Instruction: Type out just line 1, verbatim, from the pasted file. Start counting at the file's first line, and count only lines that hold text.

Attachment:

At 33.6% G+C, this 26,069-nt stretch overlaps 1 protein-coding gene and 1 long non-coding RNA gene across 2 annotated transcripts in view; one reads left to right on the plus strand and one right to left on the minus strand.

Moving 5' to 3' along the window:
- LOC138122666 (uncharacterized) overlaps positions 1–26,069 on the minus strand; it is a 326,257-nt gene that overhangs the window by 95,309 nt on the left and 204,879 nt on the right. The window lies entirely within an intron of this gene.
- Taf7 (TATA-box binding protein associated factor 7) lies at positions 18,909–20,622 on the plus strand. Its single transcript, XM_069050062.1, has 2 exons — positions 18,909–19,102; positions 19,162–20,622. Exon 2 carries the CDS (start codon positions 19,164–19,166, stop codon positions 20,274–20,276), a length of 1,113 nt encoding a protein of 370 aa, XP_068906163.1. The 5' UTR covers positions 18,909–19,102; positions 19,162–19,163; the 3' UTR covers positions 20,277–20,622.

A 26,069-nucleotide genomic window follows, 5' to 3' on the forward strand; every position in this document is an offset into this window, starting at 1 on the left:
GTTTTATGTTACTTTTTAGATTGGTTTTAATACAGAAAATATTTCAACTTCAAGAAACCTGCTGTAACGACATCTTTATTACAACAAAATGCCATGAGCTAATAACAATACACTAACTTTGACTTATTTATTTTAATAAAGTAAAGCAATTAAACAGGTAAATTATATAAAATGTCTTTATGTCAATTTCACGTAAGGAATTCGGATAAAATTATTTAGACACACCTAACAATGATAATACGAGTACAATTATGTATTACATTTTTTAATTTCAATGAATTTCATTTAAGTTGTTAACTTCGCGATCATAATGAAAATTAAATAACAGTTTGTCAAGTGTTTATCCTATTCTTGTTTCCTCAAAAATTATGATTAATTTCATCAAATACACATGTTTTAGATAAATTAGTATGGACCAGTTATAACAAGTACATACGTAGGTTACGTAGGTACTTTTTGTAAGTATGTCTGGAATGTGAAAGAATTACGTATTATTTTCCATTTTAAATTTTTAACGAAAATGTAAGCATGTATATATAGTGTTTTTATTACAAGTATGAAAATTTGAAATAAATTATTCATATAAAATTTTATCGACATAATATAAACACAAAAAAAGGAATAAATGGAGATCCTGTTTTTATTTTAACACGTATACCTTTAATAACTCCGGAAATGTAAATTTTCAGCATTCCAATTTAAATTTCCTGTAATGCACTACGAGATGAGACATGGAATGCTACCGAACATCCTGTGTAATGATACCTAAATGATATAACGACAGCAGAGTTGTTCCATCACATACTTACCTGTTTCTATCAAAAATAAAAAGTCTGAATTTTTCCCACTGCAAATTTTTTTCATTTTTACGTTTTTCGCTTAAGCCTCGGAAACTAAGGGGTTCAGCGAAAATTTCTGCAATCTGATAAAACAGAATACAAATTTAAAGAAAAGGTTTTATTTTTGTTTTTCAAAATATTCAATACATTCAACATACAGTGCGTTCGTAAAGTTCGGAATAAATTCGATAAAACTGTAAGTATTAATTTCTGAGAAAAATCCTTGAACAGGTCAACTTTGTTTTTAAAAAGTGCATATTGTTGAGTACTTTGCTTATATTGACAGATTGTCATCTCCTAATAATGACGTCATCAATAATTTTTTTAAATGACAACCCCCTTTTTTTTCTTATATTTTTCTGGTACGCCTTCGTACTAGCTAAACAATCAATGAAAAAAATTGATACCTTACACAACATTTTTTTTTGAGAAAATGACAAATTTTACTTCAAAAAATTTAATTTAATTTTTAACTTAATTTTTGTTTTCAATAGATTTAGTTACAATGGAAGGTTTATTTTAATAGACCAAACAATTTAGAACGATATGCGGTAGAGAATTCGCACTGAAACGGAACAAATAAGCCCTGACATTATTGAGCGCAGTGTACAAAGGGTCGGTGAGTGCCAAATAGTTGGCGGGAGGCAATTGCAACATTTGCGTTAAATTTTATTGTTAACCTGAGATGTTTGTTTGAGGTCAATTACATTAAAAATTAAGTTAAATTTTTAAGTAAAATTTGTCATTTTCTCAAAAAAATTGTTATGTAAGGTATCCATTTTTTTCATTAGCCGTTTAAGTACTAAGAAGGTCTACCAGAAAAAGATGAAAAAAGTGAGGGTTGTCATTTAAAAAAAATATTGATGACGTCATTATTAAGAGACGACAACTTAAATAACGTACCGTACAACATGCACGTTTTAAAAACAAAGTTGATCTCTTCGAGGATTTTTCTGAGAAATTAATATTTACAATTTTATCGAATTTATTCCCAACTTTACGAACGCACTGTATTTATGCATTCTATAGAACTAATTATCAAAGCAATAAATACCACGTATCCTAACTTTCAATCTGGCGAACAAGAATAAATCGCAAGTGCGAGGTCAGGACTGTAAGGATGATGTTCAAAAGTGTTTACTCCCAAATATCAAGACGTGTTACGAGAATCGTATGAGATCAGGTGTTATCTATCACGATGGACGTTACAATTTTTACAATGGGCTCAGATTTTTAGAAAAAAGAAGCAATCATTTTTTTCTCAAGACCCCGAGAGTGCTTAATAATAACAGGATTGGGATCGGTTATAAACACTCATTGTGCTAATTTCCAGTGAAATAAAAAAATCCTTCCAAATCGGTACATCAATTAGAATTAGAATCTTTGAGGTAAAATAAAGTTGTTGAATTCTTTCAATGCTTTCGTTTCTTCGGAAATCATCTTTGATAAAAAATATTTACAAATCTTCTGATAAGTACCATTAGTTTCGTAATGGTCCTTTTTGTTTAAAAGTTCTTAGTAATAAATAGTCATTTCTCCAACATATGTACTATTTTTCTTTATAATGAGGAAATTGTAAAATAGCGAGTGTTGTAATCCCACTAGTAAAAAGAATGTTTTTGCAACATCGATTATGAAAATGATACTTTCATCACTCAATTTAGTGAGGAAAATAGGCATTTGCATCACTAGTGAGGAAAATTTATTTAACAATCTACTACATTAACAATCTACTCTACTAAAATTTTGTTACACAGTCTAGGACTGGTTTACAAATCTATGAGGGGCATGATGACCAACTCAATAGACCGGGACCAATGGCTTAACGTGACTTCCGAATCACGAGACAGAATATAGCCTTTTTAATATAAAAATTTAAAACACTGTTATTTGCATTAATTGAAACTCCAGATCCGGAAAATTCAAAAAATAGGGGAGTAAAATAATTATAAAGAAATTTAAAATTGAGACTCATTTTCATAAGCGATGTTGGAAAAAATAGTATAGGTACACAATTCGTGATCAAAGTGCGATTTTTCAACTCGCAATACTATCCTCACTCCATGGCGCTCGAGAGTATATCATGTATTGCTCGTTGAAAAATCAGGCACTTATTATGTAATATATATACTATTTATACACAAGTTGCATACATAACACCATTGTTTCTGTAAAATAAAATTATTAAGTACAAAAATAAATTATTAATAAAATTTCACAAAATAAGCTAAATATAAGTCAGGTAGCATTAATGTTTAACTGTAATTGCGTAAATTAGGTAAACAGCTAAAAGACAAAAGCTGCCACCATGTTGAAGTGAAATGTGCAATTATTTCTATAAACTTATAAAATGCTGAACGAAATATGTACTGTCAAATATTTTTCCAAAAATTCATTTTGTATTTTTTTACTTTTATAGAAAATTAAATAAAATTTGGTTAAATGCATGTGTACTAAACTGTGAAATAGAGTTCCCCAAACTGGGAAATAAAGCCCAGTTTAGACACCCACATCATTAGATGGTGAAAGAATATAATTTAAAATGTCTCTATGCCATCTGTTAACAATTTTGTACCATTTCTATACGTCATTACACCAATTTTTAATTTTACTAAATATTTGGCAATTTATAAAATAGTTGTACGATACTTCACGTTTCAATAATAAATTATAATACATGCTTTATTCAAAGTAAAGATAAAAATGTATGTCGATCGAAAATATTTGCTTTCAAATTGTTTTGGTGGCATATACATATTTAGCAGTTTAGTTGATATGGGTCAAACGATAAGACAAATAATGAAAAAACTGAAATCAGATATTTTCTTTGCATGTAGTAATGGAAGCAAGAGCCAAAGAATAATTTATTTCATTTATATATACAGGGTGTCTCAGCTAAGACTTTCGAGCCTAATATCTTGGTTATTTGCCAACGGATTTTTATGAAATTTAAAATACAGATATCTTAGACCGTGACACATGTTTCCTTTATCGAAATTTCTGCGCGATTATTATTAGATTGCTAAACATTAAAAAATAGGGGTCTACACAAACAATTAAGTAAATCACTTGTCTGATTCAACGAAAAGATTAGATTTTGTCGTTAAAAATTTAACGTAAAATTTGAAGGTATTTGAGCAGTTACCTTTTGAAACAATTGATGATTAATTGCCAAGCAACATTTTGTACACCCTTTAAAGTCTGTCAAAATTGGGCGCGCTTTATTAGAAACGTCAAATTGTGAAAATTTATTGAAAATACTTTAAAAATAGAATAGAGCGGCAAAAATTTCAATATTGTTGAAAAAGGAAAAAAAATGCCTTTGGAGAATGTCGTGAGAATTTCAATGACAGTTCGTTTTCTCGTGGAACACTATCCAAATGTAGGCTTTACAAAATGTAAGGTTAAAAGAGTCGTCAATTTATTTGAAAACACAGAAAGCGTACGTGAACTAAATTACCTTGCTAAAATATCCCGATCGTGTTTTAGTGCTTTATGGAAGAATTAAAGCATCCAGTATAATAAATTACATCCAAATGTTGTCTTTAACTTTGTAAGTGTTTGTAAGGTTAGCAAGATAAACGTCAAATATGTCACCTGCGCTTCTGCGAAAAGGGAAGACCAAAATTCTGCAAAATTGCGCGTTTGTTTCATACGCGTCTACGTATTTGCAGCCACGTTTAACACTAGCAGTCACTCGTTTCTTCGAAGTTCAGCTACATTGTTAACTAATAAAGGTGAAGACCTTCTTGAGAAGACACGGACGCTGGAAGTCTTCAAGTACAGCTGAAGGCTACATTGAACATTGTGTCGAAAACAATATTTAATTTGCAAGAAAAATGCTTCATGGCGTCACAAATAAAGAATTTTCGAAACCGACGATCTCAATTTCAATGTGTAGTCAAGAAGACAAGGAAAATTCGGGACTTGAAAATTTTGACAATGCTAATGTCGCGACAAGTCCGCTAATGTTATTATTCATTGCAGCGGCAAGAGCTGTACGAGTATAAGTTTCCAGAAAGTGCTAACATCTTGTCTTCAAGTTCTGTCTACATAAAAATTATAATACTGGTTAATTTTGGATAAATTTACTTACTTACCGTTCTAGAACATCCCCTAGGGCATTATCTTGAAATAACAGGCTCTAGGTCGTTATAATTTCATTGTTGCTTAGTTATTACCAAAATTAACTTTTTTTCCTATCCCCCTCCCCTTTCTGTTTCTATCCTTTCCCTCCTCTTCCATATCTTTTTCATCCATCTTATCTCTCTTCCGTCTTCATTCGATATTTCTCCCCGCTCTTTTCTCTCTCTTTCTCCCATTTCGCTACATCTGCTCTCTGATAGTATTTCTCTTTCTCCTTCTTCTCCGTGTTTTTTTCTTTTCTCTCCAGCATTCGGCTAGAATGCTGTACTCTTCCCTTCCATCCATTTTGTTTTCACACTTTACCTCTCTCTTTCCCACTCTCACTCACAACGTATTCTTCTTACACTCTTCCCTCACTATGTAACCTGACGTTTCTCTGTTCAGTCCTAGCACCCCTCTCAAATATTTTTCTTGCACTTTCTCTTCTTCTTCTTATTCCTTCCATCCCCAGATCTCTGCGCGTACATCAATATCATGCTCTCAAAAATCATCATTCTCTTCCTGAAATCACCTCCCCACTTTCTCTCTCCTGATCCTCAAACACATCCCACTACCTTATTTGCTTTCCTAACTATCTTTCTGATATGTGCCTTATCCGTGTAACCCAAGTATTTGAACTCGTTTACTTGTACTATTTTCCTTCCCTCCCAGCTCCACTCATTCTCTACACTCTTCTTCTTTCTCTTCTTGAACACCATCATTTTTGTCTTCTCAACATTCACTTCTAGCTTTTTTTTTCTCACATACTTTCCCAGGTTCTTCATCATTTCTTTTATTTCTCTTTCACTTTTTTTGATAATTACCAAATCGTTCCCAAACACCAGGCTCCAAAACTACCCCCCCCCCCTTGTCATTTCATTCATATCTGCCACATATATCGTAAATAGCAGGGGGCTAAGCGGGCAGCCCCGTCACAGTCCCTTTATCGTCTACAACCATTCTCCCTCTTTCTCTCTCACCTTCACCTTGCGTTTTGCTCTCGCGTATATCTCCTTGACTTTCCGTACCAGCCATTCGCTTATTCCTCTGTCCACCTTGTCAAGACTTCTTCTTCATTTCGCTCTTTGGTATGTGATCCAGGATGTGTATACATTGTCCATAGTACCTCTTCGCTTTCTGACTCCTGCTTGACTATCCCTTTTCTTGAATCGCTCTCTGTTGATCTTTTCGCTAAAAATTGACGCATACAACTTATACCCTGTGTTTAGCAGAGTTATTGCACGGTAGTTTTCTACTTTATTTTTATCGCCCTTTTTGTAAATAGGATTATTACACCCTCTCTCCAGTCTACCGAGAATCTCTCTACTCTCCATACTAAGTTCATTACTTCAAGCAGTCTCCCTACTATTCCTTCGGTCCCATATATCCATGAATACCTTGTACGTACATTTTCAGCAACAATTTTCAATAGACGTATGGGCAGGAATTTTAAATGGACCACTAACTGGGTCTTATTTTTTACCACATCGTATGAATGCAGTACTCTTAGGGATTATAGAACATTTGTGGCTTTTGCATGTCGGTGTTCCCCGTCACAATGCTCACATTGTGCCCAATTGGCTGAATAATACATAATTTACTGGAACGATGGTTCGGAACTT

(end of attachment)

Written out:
At 33.6% G+C, this 26,069-nt stretch overlaps 1 protein-coding gene and 1 long non-coding RNA gene across 2 annotated transcripts in view; one reads left to right on the plus strand and one right to left on the minus strand.